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Cerebrovasc Dis. 2012;33(4):310-5. doi: 10.1159/000335306. Epub 2012 Feb 15.

Previous infection and stroke: a prospective study.

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  • 1Department of Neurology, Hospital Universitari del Mar, Parc de Salut Mar, Barcelona, Spain.



Previous studies have demonstrated that infections might precipitate ischemic strokes (IS). We sought to describe, in a large prospective series, the frequency of previous infection (PI) in IS and intracerebral hemorrhage (ICH), and to assess whether any relationship with stroke subtype or outcome could be identified.


Between January 2005 and December 2010, we studied 1,981 patients with acute stroke. The presence of PI within the month before the stroke was prospectively assessed. PI was correlated with demographic data, vascular risk factors, stroke subtype, and 3-month outcome.


A total of 193 (9.7%) patients had suffered a PI, the most common being respiratory tract infections (36.8%), flu or flu-like illness (30.1%), and gastrointestinal infections (12.4%). PI was more frequent in IS cases (10.2%) than in ICH (6.8%) (p = 0.081). Among IS cases, no differences were seen between PI and TOAST subtypes (p = 0.644). For IS, patients with PI were older (p = 0.025), had worse previous functional status (p = 0.002), suffered a more severe stroke (p = 0.002), achieved poor outcome (p = 0.001), and had higher 3-month mortality (p = 0.019). Multivariate analysis showed that IS patients with PI had previous poor functional status (OR = 1.58; p = 0.026) and suffered more severe strokes (OR = 1.02, p = 0.048). After adjustment for confounders, PI has no independent influence on 3-month outcome (OR = 1.15; p = 0.564).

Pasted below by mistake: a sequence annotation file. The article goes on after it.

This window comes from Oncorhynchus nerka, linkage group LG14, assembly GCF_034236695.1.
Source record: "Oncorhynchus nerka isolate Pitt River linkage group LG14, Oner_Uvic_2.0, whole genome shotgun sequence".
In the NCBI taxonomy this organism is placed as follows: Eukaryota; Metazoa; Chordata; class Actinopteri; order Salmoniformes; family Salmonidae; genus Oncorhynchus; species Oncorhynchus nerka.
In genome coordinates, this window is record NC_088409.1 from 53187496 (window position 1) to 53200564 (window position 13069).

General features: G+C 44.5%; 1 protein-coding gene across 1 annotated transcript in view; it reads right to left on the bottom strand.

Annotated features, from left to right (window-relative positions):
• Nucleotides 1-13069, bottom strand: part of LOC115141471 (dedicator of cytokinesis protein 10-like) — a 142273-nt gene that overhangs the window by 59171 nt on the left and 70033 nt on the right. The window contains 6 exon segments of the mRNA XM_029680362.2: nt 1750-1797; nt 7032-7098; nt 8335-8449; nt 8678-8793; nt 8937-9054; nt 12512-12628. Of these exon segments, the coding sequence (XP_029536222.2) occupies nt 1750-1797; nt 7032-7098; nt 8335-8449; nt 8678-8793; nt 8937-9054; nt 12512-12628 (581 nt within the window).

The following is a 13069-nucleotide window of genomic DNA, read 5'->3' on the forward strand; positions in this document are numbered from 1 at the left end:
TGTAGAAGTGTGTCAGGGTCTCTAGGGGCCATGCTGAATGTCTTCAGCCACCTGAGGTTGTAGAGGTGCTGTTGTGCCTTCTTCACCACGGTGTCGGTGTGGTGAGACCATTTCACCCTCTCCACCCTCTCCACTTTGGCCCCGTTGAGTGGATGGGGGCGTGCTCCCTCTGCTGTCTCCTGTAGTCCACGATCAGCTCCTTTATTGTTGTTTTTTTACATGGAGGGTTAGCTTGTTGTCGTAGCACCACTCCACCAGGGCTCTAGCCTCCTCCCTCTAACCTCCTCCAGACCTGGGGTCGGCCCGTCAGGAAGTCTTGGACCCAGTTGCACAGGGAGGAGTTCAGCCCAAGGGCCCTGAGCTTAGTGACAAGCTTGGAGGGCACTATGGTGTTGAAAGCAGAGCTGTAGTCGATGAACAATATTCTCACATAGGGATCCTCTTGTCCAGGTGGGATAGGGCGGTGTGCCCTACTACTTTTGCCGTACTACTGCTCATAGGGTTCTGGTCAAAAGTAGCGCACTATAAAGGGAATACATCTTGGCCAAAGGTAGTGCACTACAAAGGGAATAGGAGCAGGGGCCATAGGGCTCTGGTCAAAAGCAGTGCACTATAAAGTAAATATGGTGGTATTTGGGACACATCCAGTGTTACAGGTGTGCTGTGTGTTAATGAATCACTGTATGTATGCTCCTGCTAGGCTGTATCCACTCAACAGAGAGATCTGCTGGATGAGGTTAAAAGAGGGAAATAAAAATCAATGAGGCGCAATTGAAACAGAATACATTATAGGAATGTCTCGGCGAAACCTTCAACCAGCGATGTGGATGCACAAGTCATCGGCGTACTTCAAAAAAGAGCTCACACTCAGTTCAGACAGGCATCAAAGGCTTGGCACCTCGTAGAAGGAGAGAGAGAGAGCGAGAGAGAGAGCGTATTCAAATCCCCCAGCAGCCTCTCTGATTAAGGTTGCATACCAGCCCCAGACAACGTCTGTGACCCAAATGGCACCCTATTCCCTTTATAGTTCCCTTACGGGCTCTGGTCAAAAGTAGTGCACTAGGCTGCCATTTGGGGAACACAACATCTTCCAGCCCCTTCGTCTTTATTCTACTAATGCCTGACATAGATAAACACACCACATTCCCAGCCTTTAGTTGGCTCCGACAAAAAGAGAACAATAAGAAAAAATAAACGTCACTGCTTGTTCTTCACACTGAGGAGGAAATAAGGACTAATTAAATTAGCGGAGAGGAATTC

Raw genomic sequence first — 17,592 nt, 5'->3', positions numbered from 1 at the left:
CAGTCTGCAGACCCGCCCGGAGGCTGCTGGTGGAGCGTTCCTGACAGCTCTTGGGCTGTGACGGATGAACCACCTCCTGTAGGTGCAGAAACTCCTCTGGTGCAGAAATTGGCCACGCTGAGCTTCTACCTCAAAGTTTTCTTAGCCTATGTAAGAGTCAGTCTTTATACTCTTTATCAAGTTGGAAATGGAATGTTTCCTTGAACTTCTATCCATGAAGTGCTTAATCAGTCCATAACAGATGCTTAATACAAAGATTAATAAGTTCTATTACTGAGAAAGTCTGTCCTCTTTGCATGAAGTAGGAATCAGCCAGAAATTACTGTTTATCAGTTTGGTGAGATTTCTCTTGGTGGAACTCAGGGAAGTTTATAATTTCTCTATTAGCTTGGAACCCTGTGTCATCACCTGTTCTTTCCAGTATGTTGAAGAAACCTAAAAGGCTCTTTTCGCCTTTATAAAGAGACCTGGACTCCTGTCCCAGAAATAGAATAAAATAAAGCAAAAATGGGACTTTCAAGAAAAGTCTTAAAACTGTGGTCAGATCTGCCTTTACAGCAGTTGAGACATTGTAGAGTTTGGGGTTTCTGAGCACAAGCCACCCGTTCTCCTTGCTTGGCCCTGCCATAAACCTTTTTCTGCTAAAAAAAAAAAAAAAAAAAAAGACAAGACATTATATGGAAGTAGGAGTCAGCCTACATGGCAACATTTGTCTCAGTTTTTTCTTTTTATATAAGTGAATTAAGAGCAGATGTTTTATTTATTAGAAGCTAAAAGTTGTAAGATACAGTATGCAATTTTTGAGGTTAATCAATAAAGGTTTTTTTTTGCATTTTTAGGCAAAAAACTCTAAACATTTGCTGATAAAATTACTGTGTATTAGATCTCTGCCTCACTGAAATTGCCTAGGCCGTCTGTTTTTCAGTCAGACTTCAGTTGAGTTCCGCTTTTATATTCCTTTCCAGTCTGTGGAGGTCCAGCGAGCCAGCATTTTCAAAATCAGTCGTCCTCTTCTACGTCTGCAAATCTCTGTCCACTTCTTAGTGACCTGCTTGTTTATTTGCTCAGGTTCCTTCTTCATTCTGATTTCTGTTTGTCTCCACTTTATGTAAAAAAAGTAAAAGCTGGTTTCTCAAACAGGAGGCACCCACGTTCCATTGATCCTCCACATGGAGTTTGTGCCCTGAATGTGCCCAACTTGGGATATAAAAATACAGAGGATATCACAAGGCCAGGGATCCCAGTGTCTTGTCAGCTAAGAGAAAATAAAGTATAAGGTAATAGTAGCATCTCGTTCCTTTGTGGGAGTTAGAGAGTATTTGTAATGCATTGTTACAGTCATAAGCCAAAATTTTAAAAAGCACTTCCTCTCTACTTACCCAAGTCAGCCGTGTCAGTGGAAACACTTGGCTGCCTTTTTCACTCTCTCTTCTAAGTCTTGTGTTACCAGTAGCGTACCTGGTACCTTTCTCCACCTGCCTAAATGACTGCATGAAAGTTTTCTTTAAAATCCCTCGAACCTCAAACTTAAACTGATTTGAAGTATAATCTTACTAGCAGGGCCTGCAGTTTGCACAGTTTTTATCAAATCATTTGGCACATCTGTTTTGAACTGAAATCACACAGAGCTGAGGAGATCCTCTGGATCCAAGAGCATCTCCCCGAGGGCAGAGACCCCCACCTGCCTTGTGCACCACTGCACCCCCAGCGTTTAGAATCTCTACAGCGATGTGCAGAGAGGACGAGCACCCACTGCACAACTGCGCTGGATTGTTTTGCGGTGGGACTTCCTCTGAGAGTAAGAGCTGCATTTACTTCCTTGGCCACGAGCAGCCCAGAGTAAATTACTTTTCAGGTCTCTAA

PI are observed in 9.7% of stroke cases without differences according to the TOAST subtype. PI are associated with previous poor functional status and with stroke severity, but have no independent influence on the 3-month outcome.

Copyright © 2012 S. Karger AG, Basel.

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